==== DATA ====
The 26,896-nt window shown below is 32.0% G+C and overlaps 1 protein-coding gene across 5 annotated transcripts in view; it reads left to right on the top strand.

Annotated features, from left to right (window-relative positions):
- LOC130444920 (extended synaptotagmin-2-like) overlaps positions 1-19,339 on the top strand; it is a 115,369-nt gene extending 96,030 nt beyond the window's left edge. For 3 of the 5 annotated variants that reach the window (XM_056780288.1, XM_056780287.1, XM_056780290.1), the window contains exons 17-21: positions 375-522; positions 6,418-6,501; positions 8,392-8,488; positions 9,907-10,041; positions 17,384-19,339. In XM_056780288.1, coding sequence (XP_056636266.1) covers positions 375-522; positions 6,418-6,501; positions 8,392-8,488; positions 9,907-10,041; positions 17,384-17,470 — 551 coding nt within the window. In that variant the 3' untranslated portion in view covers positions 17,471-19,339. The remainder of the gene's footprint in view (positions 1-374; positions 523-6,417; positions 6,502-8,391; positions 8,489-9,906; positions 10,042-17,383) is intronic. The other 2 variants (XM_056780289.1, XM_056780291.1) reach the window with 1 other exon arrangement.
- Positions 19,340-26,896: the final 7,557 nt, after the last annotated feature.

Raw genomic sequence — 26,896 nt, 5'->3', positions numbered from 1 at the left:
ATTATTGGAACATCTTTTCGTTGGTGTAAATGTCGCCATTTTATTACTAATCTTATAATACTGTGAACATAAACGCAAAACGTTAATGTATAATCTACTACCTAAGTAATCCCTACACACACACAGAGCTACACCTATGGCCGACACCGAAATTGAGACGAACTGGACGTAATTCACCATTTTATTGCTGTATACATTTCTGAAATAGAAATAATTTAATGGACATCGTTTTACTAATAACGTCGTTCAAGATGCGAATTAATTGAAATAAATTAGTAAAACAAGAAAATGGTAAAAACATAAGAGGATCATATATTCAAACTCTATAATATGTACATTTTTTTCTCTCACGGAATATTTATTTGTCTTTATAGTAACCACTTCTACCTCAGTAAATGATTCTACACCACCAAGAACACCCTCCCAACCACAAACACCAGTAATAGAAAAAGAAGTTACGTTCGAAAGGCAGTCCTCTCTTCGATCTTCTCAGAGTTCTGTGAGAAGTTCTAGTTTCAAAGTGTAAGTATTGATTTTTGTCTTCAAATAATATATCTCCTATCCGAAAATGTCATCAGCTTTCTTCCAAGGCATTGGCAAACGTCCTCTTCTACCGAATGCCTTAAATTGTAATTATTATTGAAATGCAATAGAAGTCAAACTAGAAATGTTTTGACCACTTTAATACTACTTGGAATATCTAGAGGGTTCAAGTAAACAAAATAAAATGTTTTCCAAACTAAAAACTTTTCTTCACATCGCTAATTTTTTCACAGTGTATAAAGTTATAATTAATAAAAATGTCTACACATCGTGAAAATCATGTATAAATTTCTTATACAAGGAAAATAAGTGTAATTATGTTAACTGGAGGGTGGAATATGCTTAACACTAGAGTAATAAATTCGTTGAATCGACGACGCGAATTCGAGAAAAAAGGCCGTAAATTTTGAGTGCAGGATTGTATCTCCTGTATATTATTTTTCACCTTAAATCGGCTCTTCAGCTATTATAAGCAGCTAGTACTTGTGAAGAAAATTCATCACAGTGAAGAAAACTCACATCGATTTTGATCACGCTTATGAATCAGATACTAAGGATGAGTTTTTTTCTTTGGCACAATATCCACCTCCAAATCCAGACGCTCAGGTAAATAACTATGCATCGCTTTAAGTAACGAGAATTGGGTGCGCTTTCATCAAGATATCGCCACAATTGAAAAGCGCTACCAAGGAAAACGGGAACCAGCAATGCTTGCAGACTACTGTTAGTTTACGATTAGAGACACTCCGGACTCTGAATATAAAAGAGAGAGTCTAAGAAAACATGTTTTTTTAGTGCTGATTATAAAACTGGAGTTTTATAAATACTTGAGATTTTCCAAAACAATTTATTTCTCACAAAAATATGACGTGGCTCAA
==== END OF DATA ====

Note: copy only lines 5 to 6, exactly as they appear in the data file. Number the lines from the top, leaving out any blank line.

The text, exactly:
Raw genomic sequence — 26,896 nt, 5'->3', positions numbered from 1 at the left:
ATTATTGGAACATCTTTTCGTTGGTGTAAATGTCGCCATTTTATTACTAATCTTATAATACTGTGAACATAAACGCAAAACGTTAATGTATAATCTACTACCTAAGTAATCCCTACACACACACAGAGCTACACCTATGGCCGACACCGAAATTGAGACGAACTGGACGTAATTCACCATTTTATTGCTGTATACATTTCTGAAATAGAAATAATTTAATGGACATCGTTTTACTAATAACGTCGTTCAAGATGCGAATTAATTGAAATAAATTAGTAAAACAAGAAAATGGTAAAAACATAAGAGGATCATATATTCAAACTCTATAATATGTACATTTTTTTCTCTCACGGAATATTTATTTGTCTTTATAGTAACCACTTCTACCTCAGTAAATGATTCTACACCACCAAGAACACCCTCCCAACCACAAACACCAGTAATAGAAAAAGAAGTTACGTTCGAAAGGCAGTCCTCTCTTCGATCTTCTCAGAGTTCTGTGAGAAGTTCTAGTTTCAAAGTGTAAGTATTGATTTTTGTCTTCAAATAATATATCTCCTATCCGAAAATGTCATCAGCTTTCTTCCAAGGCATTGGCAAACGTCCTCTTCTACCGAATGCCTTAAATTGTAATTATTATTGAAATGCAATAGAAGTCAAACTAGAAATGTTTTGACCACTTTAATACTACTTGGAATATCTAGAGGGTTCAAGTAAACAAAATAAAATGTTTTCCAAACTAAAAACTTTTCTTCACATCGCTAATTTTTTCACAGTGTATAAAGTTATAATTAATAAAAATGTCTACACATCGTGAAAATCATGTATAAATTTCTTATACAAGGAAAATAAGTGTAATTATGTTAACTGGAGGGTGGAATATGCTTAACACTAGAGTAATAAATTCGTTGAATCGACGACGCGAATTCGAGAAAAAAGGCCGTAAATTTTGAGTGCAGGATTGTATCTCCTGTATATTATTTTTCACCTTAAATCGGCTCTTCAGCTATTATAAGCAGCTAGTACTTGTGAAGAAAATTCATCACAGTGAAGAAAACTCACATCGATTTTGATCACGCTTATGAATCAGATACTAAGGATGAGTTTTTTTCTTTGGCACAATATCCACCTCCAAATCCAGACGCTCAGGTAAATAACTATGCATCGCTTTAAGTAACGAGAATTGGGTGCGCTTTCATCAAGATATCGCCACAATTGAAAAGCGCTACCAAGGAAAACGGGAACCAGCAATGCTTGCAGACTACTGTTAGTTTACGATTAGAGACACTCCGGACTCTGAATATAAAAGAGAGAGTCTAAGAAAACATGTTTTTTTAGTGCTGATTATAAAACTGGAGTTTTATAAATACTTGAGATTTTCCAAAACAATTTATTTCTCACAAAAATATGACGTGGCTCAA